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  • Writer's picturePopEntertainment

Shut Up and Sing (A Movie Review)

Updated: Jun 16, 2023


Featuring Natalie Maines, Emily Robison, Martie Maguire, Rick Rubin, Simon Renshaw, Dan Wilson, Lloyd Maines, Chad Smith, Billy B, Adrian Pasdar, Gareth Maguire, Charlie Robison and archival footage of George W. Bush.

Directed by Barbara Kopple and Cecilia Peck.

Distributed by The Weinstein Company. 93 minutes. Rated R.

"Just so you know, we're on the good side with y'all. We do not want this war, this violence. And we're ashamed that the President of the United States is from Texas."

It seems like a rather innocuous statement. Much worse is said by people all over the world every day. Other musicians have come out with much more incendiary statements. However, this political opinion, voiced by Dixie Chicks lead singer Natalie Maines during a 2003 London concert, nearly destroyed the group's career.

In the notoriously red-state friendly country music world, suddenly Maines and the Chicks – who were arguably the biggest act in Nashville at the time – became persona non grata amongst their genre base just because she had the nerve to speak out about George W. Bush.

Country radio blacklisted its most popular group. Mobs of people protested their shows and burned their CDs. Concert sales slowed significantly. They even received death threats. Talking heads like Bill O'Reilly and Pat Robertson vilified the group for having a point of view. Even Bush got in on the scrum – suggesting condescendingly in an interview that the Dixie Chicks had the right to give their opinion, but they shouldn't get their feelings hurt if others had the right to reject them for it.

Shut Up and Sing chronicles three crazy years in the lives of a band that up until this blow-up was probably most remarkable for their lack of controversy. Natalie Maines, Emily Robison and Martie Maguire were just pretty, talented, traditional country musicians who became the biggest selling all-female group in music. They were never a political band, in fact they never had much of an agenda nor were they particularly outspoken about war and violence (unless you count killing no-good-slimy husbands; a time-honored tradition for C&W songbirds.)

So, at first, when on the eve of the war in Iraq, Maines made her statement it seemed to be no story. However, it was seized upon by a holier-than-thou conservative site (a site, by the way, whose contributors have stolen artwork from us several times – so much for your moral superiority...) which found the quote in a British review of the concert and turned it into a self-righteous crusade.

Famed documentarian Barbara Kopple happened to be on-hand working on a tour film about the band at the London show when the tempest blew up. The film became much different than any of them could ever have imagined. It goes back and forth between the band enduring the slings and arrows of the right in 2003 to the 2005-2006 recording of the defiantly unapologetic album Taking the Long Way, which took on the controversy directly with the single "Not Ready to Make Nice."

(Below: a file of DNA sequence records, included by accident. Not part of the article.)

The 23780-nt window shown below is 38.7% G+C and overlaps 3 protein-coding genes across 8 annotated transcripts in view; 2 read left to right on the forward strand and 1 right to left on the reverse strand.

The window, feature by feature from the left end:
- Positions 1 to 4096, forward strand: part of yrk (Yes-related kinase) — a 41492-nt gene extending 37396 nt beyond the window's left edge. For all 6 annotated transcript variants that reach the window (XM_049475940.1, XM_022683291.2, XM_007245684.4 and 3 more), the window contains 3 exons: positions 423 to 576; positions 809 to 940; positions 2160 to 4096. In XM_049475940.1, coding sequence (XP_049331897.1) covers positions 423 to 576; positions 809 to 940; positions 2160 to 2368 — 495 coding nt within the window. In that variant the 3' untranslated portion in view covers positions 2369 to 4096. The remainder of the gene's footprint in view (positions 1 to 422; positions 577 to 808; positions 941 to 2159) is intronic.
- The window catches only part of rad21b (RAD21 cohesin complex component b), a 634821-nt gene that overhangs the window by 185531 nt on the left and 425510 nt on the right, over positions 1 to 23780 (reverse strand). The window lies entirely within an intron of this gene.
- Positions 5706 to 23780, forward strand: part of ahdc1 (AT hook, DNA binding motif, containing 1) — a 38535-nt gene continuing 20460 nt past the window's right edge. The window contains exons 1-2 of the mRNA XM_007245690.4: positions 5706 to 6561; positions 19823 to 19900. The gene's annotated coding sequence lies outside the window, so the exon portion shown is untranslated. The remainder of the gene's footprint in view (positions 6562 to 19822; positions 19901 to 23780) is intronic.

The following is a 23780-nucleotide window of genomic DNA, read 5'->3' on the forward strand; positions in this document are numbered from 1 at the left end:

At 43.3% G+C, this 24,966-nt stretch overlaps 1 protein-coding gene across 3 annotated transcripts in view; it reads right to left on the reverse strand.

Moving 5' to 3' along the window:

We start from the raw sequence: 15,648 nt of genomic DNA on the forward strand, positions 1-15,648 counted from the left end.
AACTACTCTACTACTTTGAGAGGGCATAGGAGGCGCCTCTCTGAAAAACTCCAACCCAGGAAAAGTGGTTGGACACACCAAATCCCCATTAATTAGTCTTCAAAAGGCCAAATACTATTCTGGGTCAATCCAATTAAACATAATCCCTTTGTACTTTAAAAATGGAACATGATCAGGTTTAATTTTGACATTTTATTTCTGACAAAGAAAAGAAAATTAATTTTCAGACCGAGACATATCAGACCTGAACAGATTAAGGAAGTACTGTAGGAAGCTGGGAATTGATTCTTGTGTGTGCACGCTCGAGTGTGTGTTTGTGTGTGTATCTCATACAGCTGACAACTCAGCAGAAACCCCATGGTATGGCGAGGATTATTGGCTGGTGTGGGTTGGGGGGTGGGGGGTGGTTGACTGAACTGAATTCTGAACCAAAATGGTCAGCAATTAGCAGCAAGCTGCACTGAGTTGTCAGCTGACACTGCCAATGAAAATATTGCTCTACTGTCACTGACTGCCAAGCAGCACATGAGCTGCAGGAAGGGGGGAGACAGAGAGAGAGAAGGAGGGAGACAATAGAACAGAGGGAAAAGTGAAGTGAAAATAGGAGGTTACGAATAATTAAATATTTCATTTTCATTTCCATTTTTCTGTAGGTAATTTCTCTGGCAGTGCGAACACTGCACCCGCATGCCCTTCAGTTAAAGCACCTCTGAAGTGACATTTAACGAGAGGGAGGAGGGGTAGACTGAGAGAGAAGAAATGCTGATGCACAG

In this time, Robison and Maguire stand by their singer (they never quite come out and say whether they agree with her viewpoints, but they fiercely protect her right to have and express them) as their careers – which had seemed to be going well – quickly jumped the track. However, impressively, the film shows the three women as they endure the slings and arrows, but do not cave in to all the pressure placed upon them. Eventually, the group was forced to essentially abandon their country music roots and search out a new audience in different areas and demographics.

Most harrowingly, it paints a dismal picture of the freedoms of speech and expression in the Bush administration. If smart, sensible, normal people like Maines, Robison and Maguire can be pilloried for their political beliefs, what chances do others have? The whole thing had the stink of a high-tech lynching. The Dixie Chicks were going to be made an example by a group of extremists. Even the plummeting poll ratings of Bush and his war have not nearly undone the damage.

Less than a week before this documentary was to be released on DVD, the Dixie Chicks swept the Grammy Awards -- winning the top three statuettes for Song of the Year, Album of the Year and Artist of the Year. It seems like a victory for the band and their decision to stand by their beliefs. Still, the winning album, despite some of the best reviews of their career, sold significantly less than the Chicks' previous CDs and their most recent tour was troubled by sluggish sales. So, is there a real winner in this story?

Jay S. Jacobs

Copyright ©2007 All rights reserved. Posted: February 17, 2007.


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